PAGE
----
• Yeah, I agree with some of what others have said, how this is perhaps more a part of history than anything else. Gives us a window into the culture of that time, and so it may be interesting for that, but perhaps not for much else. I applaud you for trying it, and though it’s only 18 minutes and easily available for watching, I think I’ll find something else to use that 18 minutes on. 🙂

    Liked by 1 person

    • Exactly. I doubt that I’ll be rewatching this soon but it was definitely insightful in terms of cultural lesson and identification through Superman and his American way! I can’t wait to go through the old Batman and Superman movies again to give them a proper review too. Maybe those classic movies will make you want to check them out. 😛 Although I’m sure some of them are actually so bad you’d wish I won’t have reviewed them and dug them out of their graves for y’all! 😀

      Like

  • This is hilarious? I was one of those that grew up watching Superman and Batman on TV. We thought they were wonderful at the time. They did not age well. I watched the first few minutes, but that was enough for me.

    Liked by 1 person

    • Hahaha it is fascinating to watch these first interpretations of Batman/Superman in today’s time. But I’m with you though. I’ll probably share my thoughts on the more “classic” Batman/Superman movies and their greatness (and some of for their dullness)! You did make me laugh with your attempt to watch Stam Day for Superman though hahahah Thanks for reading, Carla!

      Liked by 1 person

  • Haha, I’m sure I was unaware of the existence of this – although I bet there were probably clips of it on one of the Superman/DC documentaries I’ve seen over the years. Alas, it’s something that you have to take as a historical curiosity much like the comics of the time, reflecting what was happening in the world and the attitudes that go with it. I do have a bit of a fondness for the George Reeves TV series, it’s old fashioned and a bit creaky but there’s something innocent (well, maybe not so much this episode) and fun about it.

    But, it just can’t compare to the Fleischer animated shorts from the 40’s…admittedly some of the later ones lean towards a focus on World War II but they are classic non-the-less!

    P.S. Have you heard the news about the Superman movie reboot?

    Liked by 1 person

    • Hahaahha I did think that it would be fun to make a review for this short just to remind us all of the old Superman stuff that once existed. I can’t imagine how such a short would’ve been received today! I want to say that I’ll like to visit Reeves’ TV series but man, I feel like it’s going to be rough around the edges hahaha I’ll keep that project for after I go through the remaining Batman and Superman movies I haven’t reviewed yet. 😀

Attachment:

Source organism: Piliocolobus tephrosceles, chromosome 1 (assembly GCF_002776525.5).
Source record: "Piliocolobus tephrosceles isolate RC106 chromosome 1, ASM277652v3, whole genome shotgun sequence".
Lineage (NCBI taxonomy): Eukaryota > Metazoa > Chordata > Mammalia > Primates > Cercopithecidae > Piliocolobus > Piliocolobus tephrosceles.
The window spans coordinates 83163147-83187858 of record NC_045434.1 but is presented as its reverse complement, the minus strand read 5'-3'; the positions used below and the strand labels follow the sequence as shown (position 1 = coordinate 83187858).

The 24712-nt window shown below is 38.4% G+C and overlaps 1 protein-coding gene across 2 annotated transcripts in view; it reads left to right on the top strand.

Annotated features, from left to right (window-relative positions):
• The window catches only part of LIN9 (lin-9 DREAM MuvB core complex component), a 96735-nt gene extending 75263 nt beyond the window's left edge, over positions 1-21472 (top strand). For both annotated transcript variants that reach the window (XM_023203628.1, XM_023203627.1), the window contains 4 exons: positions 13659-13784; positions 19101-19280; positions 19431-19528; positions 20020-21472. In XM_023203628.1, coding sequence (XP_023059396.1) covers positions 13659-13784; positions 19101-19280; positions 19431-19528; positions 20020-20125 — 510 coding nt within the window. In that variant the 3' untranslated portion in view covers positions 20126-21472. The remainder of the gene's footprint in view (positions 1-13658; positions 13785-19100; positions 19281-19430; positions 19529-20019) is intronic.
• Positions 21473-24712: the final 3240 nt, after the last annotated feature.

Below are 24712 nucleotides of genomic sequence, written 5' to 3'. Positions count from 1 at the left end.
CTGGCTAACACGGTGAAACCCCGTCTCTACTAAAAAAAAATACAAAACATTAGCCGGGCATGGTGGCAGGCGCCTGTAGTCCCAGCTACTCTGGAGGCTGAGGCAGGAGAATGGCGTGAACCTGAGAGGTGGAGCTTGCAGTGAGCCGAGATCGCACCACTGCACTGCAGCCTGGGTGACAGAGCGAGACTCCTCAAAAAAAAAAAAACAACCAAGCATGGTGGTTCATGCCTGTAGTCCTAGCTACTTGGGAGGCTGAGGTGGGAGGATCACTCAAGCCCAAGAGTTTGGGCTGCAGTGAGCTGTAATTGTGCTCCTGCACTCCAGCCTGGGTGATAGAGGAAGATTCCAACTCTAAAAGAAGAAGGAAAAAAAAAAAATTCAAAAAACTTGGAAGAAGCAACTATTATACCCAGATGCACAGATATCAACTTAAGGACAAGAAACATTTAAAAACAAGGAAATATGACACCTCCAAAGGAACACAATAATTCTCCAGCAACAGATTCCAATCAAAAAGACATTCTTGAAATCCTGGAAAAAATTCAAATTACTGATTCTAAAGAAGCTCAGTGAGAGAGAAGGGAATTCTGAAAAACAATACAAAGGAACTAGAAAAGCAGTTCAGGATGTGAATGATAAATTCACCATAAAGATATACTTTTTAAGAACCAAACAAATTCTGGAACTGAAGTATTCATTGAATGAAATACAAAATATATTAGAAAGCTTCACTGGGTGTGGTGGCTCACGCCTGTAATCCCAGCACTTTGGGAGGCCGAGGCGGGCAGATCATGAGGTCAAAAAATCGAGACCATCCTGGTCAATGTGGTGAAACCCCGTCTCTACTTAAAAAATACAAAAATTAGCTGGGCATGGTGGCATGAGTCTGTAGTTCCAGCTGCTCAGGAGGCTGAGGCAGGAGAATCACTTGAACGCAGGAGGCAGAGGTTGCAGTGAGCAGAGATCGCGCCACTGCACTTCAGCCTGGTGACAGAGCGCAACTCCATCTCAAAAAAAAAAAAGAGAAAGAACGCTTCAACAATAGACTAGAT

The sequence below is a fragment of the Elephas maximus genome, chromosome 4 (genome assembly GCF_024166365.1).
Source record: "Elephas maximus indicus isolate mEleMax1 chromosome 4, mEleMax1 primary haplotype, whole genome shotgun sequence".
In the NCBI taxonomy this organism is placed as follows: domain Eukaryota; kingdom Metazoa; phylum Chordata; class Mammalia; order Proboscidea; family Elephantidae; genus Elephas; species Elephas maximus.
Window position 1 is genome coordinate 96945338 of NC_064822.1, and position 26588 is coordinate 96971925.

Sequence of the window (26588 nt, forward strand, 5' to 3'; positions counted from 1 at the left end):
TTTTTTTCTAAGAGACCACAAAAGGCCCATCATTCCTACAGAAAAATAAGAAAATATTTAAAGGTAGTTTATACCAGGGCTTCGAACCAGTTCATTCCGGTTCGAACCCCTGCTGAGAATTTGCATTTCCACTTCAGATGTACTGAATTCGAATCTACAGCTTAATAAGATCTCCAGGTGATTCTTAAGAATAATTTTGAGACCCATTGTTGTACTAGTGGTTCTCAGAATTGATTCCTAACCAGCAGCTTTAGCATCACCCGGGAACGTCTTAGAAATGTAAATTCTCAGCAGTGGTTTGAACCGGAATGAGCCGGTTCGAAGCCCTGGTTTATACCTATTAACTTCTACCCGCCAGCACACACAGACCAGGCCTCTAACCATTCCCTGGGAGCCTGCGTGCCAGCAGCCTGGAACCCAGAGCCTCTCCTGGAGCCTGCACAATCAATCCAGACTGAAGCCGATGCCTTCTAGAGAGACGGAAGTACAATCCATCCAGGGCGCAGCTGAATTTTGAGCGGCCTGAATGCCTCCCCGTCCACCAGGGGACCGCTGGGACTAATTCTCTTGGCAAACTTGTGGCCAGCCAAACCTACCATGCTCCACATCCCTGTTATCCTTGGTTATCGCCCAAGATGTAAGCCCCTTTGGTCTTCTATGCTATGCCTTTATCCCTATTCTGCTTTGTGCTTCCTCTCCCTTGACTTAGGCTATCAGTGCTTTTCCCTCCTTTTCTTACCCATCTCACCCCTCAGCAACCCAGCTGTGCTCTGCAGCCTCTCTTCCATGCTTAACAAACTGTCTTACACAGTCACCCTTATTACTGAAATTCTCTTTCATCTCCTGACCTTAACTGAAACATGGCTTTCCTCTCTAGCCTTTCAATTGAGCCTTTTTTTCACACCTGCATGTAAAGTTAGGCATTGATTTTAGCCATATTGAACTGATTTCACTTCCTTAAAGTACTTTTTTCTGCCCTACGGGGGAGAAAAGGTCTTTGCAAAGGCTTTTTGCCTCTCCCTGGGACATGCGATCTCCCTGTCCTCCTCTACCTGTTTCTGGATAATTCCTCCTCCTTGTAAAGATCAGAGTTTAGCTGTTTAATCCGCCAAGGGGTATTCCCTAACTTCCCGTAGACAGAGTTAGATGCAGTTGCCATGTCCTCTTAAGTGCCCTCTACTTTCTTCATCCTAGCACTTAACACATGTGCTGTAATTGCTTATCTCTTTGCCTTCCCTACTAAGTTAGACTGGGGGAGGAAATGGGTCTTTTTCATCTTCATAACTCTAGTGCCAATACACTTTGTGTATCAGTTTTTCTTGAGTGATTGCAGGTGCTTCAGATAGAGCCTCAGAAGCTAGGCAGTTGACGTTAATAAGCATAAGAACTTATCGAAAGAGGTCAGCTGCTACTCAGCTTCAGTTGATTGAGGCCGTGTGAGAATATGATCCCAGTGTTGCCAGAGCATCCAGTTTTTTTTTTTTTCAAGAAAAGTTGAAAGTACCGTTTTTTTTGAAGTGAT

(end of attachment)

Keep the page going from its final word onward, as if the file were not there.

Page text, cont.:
I won’t lie that anything that ties in with WWII does have me more immersed and engaged. I’m curious to see how I’ll enjoy those when I get around to them.

      I did hear about it! Inevitable and expected though. I doubt they’ll announce who the actor is until maybe we finally get The Flash movie. I have a pretty good feeling that it’ll tie in with the highly-possible Flashpoint event. I do hope Cavill could get another shot as Superman but I won’t say no to a new actor. I just pray that they won’t go for some kind of social-justice/diversity-pro movie and go for an Afro-American Superman just to give us a “political” Superman movie… It might still be pretty good, especially with Ta-Nehisi Coates on writing duties.

      Liked by 1 person

      • Likewise, anything related to World War II history always has me interested and engaged!

        I have a feeling that the Ta-Nehisi Coates (his Black Panther and Captain America runs have been pretty decent) project might end up being the Val-Zod/Calvin Ellis Superman as Warner Bros seem keen on pursuing Michael B. Jordan for the role again. I seem to remember him saying he’d be open to it if it was right and not a re-imaginging of Clark Kent’s story. Who knows, maybe they might take the Batman approach where we have Henry Cavill or another actor continue in the main universe and have another set of films with another Superman that co-exists.

        Oh man, did you hear that the Snyder Cut ends on a massive cliff-hanger? Bit of a bummer but not totally unexpected, I was just kind of hoping for an ending similar to the Whedon version that’s a little less open ended.

        Liked by 1 person

        • I really wouldn’t be surprised if they go for Val-Zod/Calvin Ellis Superman. Politically it would be a “smart” move and could greatly succeed financially. And we all know money drives many decisions over at WB/Disney! I just hope it is done properly, not rushed, and makes sense in the grand scheme of things…

          Yep, like you, I’m not surprised. I wouldn’t be surprised if he also did it on purpose to make WB regret canceling his two-part project. The idea of a cliffhanger could also be tactical, especially if it creates another #SnyderCut wave for a #JusticeLeague2 petition or something, especially if this 4-hour movie is actually a success!

          Liked by 1 person

          • Agreed, the more I think about it, the more open I feel to another take on Superman…but as long as we still get the Clark Kent version, preferably played by Henry Cavill co-existing.

            Well, it’s mere days until the Snyder Cut is unleashed (it’s coming to Sky TV over here thankfully) so we shall see how it is…I’ve seen there’s a #restorethesnyderverse movement already. I think it’s highly unlikely to happen myself but not looking forward to being left hanging…like the many TV shows I’ve watched in years gone by that have been cancelled without a resolution. Oh, the pain!

            Liked by 1 person

  • Some things never change. While there are people who are just there for the SUperman story, there are also those who think that a hero like that should be exploited to push their agenda. They did it then and they are doing it now…

    Liked by 1 person